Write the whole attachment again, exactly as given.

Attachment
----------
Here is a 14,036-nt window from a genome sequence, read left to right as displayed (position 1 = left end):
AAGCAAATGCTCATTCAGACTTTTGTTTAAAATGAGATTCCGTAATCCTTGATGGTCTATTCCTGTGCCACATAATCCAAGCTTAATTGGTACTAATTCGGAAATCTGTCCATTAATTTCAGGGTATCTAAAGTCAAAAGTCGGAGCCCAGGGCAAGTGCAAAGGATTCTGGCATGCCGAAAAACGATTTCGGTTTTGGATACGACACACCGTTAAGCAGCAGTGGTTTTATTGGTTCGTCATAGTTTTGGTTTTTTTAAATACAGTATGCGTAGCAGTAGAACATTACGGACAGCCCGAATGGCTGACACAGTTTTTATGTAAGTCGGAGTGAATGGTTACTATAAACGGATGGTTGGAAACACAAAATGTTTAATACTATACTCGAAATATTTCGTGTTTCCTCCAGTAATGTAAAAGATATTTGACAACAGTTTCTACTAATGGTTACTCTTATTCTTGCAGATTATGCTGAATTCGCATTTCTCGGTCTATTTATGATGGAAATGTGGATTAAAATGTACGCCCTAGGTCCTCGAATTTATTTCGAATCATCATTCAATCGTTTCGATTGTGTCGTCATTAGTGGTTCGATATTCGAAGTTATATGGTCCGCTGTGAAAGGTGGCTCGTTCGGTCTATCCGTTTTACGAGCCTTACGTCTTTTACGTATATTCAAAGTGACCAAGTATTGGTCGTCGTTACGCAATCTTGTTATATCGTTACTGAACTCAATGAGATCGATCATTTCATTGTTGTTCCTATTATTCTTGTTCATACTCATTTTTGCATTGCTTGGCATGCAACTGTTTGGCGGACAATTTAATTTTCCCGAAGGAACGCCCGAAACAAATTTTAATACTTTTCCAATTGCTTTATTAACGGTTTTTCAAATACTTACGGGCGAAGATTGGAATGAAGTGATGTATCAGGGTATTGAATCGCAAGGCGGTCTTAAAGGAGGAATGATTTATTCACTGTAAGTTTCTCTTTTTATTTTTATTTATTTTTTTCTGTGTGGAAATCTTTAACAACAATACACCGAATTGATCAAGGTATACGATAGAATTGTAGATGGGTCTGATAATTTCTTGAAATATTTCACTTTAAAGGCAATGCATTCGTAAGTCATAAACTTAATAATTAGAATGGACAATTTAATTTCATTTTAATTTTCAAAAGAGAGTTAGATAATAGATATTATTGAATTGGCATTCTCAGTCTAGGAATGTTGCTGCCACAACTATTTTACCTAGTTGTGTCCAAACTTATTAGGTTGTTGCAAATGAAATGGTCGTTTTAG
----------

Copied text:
Here is a 14,036-nt window from a genome sequence, read left to right as displayed (position 1 = left end):
AAGCAAATGCTCATTCAGACTTTTGTTTAAAATGAGATTCCGTAATCCTTGATGGTCTATTCCTGTGCCACATAATCCAAGCTTAATTGGTACTAATTCGGAAATCTGTCCATTAATTTCAGGGTATCTAAAGTCAAAAGTCGGAGCCCAGGGCAAGTGCAAAGGATTCTGGCATGCCGAAAAACGATTTCGGTTTTGGATACGACACACCGTTAAGCAGCAGTGGTTTTATTGGTTCGTCATAGTTTTGGTTTTTTTAAATACAGTATGCGTAGCAGTAGAACATTACGGACAGCCCGAATGGCTGACACAGTTTTTATGTAAGTCGGAGTGAATGGTTACTATAAACGGATGGTTGGAAACACAAAATGTTTAATACTATACTCGAAATATTTCGTGTTTCCTCCAGTAATGTAAAAGATATTTGACAACAGTTTCTACTAATGGTTACTCTTATTCTTGCAGATTATGCTGAATTCGCATTTCTCGGTCTATTTATGATGGAAATGTGGATTAAAATGTACGCCCTAGGTCCTCGAATTTATTTCGAATCATCATTCAATCGTTTCGATTGTGTCGTCATTAGTGGTTCGATATTCGAAGTTATATGGTCCGCTGTGAAAGGTGGCTCGTTCGGTCTATCCGTTTTACGAGCCTTACGTCTTTTACGTATATTCAAAGTGACCAAGTATTGGTCGTCGTTACGCAATCTTGTTATATCGTTACTGAACTCAATGAGATCGATCATTTCATTGTTGTTCCTATTATTCTTGTTCATACTCATTTTTGCATTGCTTGGCATGCAACTGTTTGGCGGACAATTTAATTTTCCCGAAGGAACGCCCGAAACAAATTTTAATACTTTTCCAATTGCTTTATTAACGGTTTTTCAAATACTTACGGGCGAAGATTGGAATGAAGTGATGTATCAGGGTATTGAATCGCAAGGCGGTCTTAAAGGAGGAATGATTTATTCACTGTAAGTTTCTCTTTTTATTTTTATTTATTTTTTTCTGTGTGGAAATCTTTAACAACAATACACCGAATTGATCAAGGTATACGATAGAATTGTAGATGGGTCTGATAATTTCTTGAAATATTTCACTTTAAAGGCAATGCATTCGTAAGTCATAAACTTAATAATTAGAATGGACAATTTAATTTCATTTTAATTTTCAAAAGAGAGTTAGATAATAGATATTATTGAATTGGCATTCTCAGTCTAGGAATGTTGCTGCCACAACTATTTTACCTAGTTGTGTCCAAACTTATTAGGTTGTTGCAAATGAAATGGTCGTTTTAG